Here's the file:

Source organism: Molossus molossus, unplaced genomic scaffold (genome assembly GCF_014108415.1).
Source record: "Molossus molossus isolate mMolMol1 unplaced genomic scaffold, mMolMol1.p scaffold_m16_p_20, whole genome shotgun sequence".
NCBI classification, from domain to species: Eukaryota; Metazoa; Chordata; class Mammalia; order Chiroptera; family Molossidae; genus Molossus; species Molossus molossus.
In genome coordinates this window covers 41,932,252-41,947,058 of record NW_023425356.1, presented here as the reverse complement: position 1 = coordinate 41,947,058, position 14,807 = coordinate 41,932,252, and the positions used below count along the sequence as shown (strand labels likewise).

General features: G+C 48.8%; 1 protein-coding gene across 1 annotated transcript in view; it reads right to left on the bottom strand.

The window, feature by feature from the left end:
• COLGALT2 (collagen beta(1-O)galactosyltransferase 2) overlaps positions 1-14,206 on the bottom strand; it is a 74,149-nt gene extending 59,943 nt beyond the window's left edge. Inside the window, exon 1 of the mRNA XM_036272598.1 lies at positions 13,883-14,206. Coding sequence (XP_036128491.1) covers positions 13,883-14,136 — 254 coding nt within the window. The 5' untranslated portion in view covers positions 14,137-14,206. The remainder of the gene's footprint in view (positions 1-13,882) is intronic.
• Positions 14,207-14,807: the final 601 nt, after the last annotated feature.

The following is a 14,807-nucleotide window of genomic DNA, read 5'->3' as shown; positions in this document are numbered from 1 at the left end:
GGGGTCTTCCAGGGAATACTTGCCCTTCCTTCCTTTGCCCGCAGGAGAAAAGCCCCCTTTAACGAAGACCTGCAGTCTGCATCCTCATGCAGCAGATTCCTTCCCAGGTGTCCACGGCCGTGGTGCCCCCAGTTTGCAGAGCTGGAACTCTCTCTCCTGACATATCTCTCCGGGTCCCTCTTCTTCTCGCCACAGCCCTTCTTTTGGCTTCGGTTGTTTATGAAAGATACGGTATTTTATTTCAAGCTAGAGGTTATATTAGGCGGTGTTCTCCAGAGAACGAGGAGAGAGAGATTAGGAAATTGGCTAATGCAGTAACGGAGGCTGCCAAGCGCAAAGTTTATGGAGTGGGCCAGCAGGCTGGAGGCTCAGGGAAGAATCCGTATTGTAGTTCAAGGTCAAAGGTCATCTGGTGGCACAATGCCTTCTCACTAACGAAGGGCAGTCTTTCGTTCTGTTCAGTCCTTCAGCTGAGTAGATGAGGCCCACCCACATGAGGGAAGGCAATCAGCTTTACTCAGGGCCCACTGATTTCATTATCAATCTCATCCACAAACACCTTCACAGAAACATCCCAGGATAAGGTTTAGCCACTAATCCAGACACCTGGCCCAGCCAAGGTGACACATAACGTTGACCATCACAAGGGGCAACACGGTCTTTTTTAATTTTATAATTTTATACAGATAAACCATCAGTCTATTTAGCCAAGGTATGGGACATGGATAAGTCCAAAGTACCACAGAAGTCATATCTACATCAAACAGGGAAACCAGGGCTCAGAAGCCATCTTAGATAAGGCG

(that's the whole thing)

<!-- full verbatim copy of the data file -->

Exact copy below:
Source organism: Molossus molossus, unplaced genomic scaffold (genome assembly GCF_014108415.1).
Source record: "Molossus molossus isolate mMolMol1 unplaced genomic scaffold, mMolMol1.p scaffold_m16_p_20, whole genome shotgun sequence".
NCBI classification, from domain to species: Eukaryota; Metazoa; Chordata; class Mammalia; order Chiroptera; family Molossidae; genus Molossus; species Molossus molossus.
In genome coordinates this window covers 41,932,252-41,947,058 of record NW_023425356.1, presented here as the reverse complement: position 1 = coordinate 41,947,058, position 14,807 = coordinate 41,932,252, and the positions used below count along the sequence as shown (strand labels likewise).

General features: G+C 48.8%; 1 protein-coding gene across 1 annotated transcript in view; it reads right to left on the bottom strand.

The window, feature by feature from the left end:
• COLGALT2 (collagen beta(1-O)galactosyltransferase 2) overlaps positions 1-14,206 on the bottom strand; it is a 74,149-nt gene extending 59,943 nt beyond the window's left edge. Inside the window, exon 1 of the mRNA XM_036272598.1 lies at positions 13,883-14,206. Coding sequence (XP_036128491.1) covers positions 13,883-14,136 — 254 coding nt within the window. The 5' untranslated portion in view covers positions 14,137-14,206. The remainder of the gene's footprint in view (positions 1-13,882) is intronic.
• Positions 14,207-14,807: the final 601 nt, after the last annotated feature.

The following is a 14,807-nucleotide window of genomic DNA, read 5'->3' as shown; positions in this document are numbered from 1 at the left end:
GGGGTCTTCCAGGGAATACTTGCCCTTCCTTCCTTTGCCCGCAGGAGAAAAGCCCCCTTTAACGAAGACCTGCAGTCTGCATCCTCATGCAGCAGATTCCTTCCCAGGTGTCCACGGCCGTGGTGCCCCCAGTTTGCAGAGCTGGAACTCTCTCTCCTGACATATCTCTCCGGGTCCCTCTTCTTCTCGCCACAGCCCTTCTTTTGGCTTCGGTTGTTTATGAAAGATACGGTATTTTATTTCAAGCTAGAGGTTATATTAGGCGGTGTTCTCCAGAGAACGAGGAGAGAGAGATTAGGAAATTGGCTAATGCAGTAACGGAGGCTGCCAAGCGCAAAGTTTATGGAGTGGGCCAGCAGGCTGGAGGCTCAGGGAAGAATCCGTATTGTAGTTCAAGGTCAAAGGTCATCTGGTGGCACAATGCCTTCTCACTAACGAAGGGCAGTCTTTCGTTCTGTTCAGTCCTTCAGCTGAGTAGATGAGGCCCACCCACATGAGGGAAGGCAATCAGCTTTACTCAGGGCCCACTGATTTCATTATCAATCTCATCCACAAACACCTTCACAGAAACATCCCAGGATAAGGTTTAGCCACTAATCCAGACACCTGGCCCAGCCAAGGTGACACATAACGTTGACCATCACAAGGGGCAACACGGTCTTTTTTAATTTTATAATTTTATACAGATAAACCATCAGTCTATTTAGCCAAGGTATGGGACATGGATAAGTCCAAAGTACCACAGAAGTCATATCTACATCAAACAGGGAAACCAGGGCTCAGAAGCCATCTTAGATAAGGCG